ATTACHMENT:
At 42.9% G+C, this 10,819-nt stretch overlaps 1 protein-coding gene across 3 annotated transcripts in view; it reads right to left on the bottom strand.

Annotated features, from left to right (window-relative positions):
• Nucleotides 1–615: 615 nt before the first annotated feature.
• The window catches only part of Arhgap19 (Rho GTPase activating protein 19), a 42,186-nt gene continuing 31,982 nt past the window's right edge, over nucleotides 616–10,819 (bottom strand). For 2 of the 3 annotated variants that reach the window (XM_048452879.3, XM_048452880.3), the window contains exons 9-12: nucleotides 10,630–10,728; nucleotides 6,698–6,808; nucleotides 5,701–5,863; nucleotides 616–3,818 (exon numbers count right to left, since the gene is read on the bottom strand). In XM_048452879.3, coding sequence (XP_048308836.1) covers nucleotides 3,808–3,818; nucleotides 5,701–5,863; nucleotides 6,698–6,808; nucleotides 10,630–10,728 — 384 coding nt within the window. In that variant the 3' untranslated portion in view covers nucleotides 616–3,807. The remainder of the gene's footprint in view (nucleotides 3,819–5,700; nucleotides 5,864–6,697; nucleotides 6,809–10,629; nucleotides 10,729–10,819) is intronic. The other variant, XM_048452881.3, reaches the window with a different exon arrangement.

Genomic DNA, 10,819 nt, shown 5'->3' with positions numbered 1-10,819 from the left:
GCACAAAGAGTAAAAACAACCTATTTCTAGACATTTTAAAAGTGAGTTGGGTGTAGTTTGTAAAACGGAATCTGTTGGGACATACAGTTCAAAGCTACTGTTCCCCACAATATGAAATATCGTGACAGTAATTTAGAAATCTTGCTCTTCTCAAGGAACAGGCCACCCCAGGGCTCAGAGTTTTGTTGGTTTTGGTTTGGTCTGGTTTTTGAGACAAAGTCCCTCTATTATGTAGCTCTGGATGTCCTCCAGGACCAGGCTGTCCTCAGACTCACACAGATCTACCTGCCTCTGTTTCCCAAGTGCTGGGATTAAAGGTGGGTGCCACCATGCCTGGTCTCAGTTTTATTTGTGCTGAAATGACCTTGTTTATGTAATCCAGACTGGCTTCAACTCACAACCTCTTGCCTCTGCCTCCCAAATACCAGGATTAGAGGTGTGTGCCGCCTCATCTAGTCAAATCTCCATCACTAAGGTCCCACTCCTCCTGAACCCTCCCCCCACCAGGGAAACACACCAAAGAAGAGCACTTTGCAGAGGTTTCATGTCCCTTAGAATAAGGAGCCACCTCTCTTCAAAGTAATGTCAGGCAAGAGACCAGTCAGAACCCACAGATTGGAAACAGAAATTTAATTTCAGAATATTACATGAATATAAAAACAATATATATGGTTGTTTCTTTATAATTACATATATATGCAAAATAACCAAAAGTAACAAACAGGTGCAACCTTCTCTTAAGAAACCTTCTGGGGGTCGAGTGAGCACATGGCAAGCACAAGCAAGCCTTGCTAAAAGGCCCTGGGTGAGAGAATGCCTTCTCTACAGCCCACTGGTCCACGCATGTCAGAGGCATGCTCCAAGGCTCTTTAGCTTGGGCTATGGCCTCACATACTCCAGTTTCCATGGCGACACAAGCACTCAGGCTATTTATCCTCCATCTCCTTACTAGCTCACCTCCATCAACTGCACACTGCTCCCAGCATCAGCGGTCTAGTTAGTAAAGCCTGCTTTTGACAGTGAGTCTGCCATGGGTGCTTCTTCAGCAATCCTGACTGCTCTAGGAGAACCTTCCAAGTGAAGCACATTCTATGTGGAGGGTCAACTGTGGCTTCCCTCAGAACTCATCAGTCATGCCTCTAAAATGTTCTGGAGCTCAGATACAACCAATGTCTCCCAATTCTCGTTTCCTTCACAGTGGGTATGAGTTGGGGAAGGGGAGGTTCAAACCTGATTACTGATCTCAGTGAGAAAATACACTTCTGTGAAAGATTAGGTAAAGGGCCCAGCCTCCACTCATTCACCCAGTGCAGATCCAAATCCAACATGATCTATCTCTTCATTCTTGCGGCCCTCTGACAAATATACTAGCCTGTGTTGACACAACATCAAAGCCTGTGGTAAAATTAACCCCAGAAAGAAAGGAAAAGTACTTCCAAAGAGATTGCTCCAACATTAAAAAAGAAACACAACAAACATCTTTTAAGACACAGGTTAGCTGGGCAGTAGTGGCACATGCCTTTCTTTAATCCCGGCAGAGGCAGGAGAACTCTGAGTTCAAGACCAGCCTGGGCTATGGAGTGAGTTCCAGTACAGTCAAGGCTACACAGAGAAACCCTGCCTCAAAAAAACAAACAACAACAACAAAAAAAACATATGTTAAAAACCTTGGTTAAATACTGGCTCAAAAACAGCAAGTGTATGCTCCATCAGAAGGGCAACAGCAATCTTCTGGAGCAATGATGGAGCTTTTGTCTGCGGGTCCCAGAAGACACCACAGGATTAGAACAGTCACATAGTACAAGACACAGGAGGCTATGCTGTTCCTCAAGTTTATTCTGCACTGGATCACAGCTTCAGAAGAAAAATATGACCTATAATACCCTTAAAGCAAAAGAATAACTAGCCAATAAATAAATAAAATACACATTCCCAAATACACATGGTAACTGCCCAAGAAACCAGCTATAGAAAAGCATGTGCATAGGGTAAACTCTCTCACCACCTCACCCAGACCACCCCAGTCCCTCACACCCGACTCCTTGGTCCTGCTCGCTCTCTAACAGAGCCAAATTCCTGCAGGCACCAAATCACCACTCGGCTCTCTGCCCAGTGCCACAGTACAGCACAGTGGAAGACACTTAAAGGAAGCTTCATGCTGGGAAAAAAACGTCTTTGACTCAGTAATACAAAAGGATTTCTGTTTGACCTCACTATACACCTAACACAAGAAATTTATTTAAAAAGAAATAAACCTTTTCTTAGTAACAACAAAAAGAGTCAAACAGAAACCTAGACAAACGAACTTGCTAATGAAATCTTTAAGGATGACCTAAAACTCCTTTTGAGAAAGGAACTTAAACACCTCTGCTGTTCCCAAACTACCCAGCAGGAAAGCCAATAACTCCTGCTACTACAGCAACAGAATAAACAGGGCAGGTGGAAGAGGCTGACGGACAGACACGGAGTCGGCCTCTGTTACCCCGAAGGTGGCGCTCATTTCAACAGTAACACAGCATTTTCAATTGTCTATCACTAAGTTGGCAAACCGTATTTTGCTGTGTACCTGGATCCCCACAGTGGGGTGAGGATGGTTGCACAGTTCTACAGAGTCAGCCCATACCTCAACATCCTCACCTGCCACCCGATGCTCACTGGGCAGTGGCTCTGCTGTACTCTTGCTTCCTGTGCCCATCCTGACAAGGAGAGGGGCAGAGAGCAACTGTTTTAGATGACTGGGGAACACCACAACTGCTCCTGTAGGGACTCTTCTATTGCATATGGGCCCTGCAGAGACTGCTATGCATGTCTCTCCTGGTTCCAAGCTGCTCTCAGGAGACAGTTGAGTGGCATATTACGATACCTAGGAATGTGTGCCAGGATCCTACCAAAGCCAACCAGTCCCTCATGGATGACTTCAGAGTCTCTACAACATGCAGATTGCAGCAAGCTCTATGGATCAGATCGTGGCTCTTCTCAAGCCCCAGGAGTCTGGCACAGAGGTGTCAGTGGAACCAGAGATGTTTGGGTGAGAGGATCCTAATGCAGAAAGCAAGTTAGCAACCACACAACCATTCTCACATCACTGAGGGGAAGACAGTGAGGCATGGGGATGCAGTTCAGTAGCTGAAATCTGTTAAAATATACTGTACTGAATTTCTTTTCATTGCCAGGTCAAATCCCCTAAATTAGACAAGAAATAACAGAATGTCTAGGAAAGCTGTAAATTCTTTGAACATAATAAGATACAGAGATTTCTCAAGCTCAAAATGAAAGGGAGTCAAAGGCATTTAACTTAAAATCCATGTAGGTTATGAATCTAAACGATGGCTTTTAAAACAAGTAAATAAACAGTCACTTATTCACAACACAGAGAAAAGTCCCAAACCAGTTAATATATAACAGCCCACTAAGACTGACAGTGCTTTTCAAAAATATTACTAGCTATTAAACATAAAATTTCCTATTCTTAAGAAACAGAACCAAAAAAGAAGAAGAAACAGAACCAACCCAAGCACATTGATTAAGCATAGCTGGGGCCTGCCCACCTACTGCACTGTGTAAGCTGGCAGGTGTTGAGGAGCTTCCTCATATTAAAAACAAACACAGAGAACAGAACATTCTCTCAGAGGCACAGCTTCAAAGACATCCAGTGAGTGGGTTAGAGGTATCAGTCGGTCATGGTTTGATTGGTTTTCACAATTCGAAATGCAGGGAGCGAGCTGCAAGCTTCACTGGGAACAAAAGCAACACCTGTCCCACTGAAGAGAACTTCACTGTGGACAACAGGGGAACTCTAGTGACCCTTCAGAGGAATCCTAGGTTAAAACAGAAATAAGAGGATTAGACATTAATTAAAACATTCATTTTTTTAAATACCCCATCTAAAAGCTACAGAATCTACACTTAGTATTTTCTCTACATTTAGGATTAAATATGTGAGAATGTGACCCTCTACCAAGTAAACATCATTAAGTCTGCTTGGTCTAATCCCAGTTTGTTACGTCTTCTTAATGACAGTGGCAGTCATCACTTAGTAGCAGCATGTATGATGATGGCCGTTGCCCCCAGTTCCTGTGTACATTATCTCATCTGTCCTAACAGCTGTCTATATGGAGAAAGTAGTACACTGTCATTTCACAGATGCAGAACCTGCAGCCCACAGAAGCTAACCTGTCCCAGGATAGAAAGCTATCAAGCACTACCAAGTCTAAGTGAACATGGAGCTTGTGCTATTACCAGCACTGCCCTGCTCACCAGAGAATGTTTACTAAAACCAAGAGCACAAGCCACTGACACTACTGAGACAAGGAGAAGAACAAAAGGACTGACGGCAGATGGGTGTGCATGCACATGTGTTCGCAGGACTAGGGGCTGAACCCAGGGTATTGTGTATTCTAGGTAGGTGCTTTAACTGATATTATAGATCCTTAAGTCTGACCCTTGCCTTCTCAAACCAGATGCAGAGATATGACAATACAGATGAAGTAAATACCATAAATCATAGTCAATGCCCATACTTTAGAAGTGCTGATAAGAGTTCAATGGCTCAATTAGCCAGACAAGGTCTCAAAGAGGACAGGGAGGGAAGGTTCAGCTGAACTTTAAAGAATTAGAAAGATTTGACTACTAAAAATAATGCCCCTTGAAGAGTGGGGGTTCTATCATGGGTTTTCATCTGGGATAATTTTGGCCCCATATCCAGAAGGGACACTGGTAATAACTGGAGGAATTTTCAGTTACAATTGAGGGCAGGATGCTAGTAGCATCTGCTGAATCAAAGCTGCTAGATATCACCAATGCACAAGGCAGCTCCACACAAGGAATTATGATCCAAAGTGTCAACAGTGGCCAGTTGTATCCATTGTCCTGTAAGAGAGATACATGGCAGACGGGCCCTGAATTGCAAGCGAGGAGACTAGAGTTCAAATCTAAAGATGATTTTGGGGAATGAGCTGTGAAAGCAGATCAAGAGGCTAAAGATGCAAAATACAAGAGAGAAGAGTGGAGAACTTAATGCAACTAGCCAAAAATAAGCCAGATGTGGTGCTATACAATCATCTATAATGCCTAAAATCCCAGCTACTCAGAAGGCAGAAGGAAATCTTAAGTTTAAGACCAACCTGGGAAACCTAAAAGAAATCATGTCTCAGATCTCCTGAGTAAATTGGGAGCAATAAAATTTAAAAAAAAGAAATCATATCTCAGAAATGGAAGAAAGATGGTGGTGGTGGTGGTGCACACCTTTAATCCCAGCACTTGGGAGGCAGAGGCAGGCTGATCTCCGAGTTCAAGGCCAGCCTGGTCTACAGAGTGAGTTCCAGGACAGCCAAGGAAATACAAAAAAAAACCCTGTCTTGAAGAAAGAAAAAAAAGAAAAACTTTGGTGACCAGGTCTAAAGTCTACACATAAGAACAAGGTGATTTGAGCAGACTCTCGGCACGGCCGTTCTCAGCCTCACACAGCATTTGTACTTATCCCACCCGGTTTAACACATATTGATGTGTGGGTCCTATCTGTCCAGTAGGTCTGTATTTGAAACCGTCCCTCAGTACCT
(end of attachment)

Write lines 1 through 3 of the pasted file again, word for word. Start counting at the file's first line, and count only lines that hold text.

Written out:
At 42.9% G+C, this 10,819-nt stretch overlaps 1 protein-coding gene across 3 annotated transcripts in view; it reads right to left on the bottom strand.

Annotated features, from left to right (window-relative positions):
• Nucleotides 1–615: 615 nt before the first annotated feature.